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Quotations for Laughs #22 --- Cooking
If the way to a man's heart is through his stomach, then the recipe for romance is in a woman's cookbook.
—Harold Coffin, San Francisco Examiner, San Francisco, Calif., March 28, 1971.
A woman tried a casserole recipe from her new cookbook, and reports that one of her guests bit into a typographical error.
—Bill Vaughan, Milwaukee Journal, Milwaukee, Wis., Feb. 23, 1967.
They say a woman's work is never done, and my wife's cooking proves it.
—Henny Youngman, Houston Post, Houston, Texas, April 19, 1965.
The wife who drives from the back seat isn't any worse than the husband who cooks from the dining room table.
—Houston Post, Houston, Texas, Feb. 27, 1961.
One kind of hypocrite is the man who, after thanking the Lord for his dinner, proceeds to find fault with the cook.
—Idaho Statesman, Boise, Idaho, April 28, 1918.
Home-cooked dinners make a happy marriage. Unfortunately, most men come home from work too tired to start cooking.
—Houston Post, Houston, Texas, Oct. 22, 1958.
They say that 97 percent of accidents occur in the kitchen. I figure I've cooked quite a few of them.
—Ruth Buzzi, Parade, New York, N.Y., Feb. 15, 1970.
Those TV dinners aren't so bad–unless, of course, you're getting reruns.
—Houston Post, Houston, Texas, Jan. 19, 1962.
My wife dresses to kill–and cooks the same way.
—L.U. Kaiser, Houston Post, Houston, Texas, May 16, 1966.
A casserole is short ordeal cooking.
—Dana Robbins, The Clarion-Ledger, Jackson, Miss., Sept. 3, 1972.
All men should learn to cook. It keeps their wives up to scratch.
—Hartley Shawcross, Look, Des Moines, Iowa, Sept. 21, 1954.
The cookbook is a volume whose pages are full of stirring passages.
—Purser Hewitt, The Clarion-Ledger, Jackson, Miss., Oct. 13, 1967.
Overheard: “I’m not criticizing my wife’s cooking, but last night she burned the potato salad.”
—Seymour Rosenberg, Spartanburg Herald, Spartanburg, S.C., Sept. 3, 1974.
A boy was asked if he said a prayer before dinner. "No," answered the youngster. "Mommy is a good cook."
—Jack Rosenbaum, San Francisco Examiner, San Francisco, Calif., May 7, 1972.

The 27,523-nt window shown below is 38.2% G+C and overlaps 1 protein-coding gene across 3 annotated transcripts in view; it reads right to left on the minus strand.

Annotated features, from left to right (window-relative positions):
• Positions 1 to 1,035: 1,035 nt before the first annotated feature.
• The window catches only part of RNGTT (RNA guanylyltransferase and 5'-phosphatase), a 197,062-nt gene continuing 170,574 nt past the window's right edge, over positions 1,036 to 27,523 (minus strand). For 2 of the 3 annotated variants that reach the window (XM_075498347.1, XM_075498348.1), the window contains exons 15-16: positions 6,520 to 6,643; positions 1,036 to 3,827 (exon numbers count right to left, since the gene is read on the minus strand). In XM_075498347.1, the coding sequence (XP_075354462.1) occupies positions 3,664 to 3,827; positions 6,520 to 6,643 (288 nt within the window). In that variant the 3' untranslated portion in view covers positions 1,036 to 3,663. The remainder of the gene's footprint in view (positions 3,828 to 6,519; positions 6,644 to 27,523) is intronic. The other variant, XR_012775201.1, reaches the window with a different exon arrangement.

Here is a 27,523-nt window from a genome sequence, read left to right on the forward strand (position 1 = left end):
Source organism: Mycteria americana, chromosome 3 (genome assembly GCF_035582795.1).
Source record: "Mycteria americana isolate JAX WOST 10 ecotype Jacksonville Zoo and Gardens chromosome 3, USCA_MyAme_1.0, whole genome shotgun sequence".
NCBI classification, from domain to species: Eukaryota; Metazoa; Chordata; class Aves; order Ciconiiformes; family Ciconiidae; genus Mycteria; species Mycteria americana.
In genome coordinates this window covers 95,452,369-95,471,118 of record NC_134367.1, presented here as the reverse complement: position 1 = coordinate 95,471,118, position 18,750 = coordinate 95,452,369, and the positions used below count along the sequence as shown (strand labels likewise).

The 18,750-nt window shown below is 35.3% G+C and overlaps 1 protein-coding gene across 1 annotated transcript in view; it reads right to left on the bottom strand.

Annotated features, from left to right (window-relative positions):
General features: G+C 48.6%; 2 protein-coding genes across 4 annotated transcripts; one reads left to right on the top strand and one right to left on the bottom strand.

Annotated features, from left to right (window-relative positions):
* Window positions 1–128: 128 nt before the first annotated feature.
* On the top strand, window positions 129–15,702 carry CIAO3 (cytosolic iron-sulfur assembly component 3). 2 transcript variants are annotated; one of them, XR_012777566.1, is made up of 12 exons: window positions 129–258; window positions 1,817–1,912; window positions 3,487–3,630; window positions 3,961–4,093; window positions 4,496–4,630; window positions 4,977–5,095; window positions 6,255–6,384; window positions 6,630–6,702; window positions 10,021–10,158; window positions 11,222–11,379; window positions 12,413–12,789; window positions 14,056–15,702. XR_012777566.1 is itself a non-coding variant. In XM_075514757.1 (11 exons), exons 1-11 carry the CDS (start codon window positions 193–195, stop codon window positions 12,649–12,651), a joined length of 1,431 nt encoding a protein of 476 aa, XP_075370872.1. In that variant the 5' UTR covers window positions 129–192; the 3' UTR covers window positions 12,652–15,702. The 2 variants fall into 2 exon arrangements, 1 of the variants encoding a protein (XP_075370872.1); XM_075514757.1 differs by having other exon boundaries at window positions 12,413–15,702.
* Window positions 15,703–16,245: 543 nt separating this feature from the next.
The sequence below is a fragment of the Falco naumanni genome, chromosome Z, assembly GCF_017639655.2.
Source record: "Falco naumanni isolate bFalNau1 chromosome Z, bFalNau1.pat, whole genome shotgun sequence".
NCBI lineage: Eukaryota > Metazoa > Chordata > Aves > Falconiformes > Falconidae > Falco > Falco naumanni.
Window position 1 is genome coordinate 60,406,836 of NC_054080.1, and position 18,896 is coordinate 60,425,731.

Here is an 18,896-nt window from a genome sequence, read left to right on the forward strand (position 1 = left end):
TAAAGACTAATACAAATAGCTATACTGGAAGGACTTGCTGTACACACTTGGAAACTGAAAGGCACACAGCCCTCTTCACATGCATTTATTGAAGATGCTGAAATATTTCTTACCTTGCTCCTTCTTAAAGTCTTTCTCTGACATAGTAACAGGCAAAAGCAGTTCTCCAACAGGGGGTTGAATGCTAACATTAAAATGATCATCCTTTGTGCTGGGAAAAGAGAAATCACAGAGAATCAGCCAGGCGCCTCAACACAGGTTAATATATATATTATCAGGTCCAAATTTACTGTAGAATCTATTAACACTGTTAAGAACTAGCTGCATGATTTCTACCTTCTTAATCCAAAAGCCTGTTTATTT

I had no luck baking my husband a birthday cake. While it was in the oven, the candles melted.
—Joan Rivers, Parade, New York, N.Y., Dec. 7, 1969.
A bride should make sacrifices for her husband, but not in the form of burnt offerings.
—The Commercial Dispatch, Columbus, Miss., June 8, 1936.
Some women’s cooking tastes as if they had their heart in it and others’ as if they had their heel in it.
—Bill Copeland, Sarasota Journal, Sarasota, Fla., June 17, 1965.
About all that some wives know about good cooking is which restaurants serve it.
—Jackie Kannon, Houston Post, Houston, Texas, Jan. 22, 1959.
A sure way to insult your wife is to say you love your cooking--because it makes it easy for you to fight the temptation to overeat.
—Hugh Allen, Houston Post, Houston, Texas, May 3, 1965.
A lot of men have found that marriage is a mighty expensive way to get their TV dinners cooked.
—Oscar Homolka, Houston Post, Houston, Texas, March 28, 1963.
Cooking is the art of interior decorating in which the cook should know what's in good taste.
—Morning Advocate, Baton Rouge, La., May 21, 1954.
It’s easy for a wife to get her husband all wrapped up in her cooking, says a chef. Just serve spaghetti.
—Amarillo Daily News, Amarillo, Texas, July 1, 1949.
All some girls know about cooking is how to bring a man to a boil.
—Hamilton G. Park, Salt Lake Tribune, Salt Lake City, Utah, Aug. 31, 1946.
The best alarm clock is ham and eggs cooking in the kitchen.
—The Commercial Dispatch, Columbus, Miss., Sept. 6, 1933.
My cooking's so bad that I ordered dinner out and burned the telephone.
—Marilyn Michaels, Parade, New York, N.Y., Feb. 6, 1972.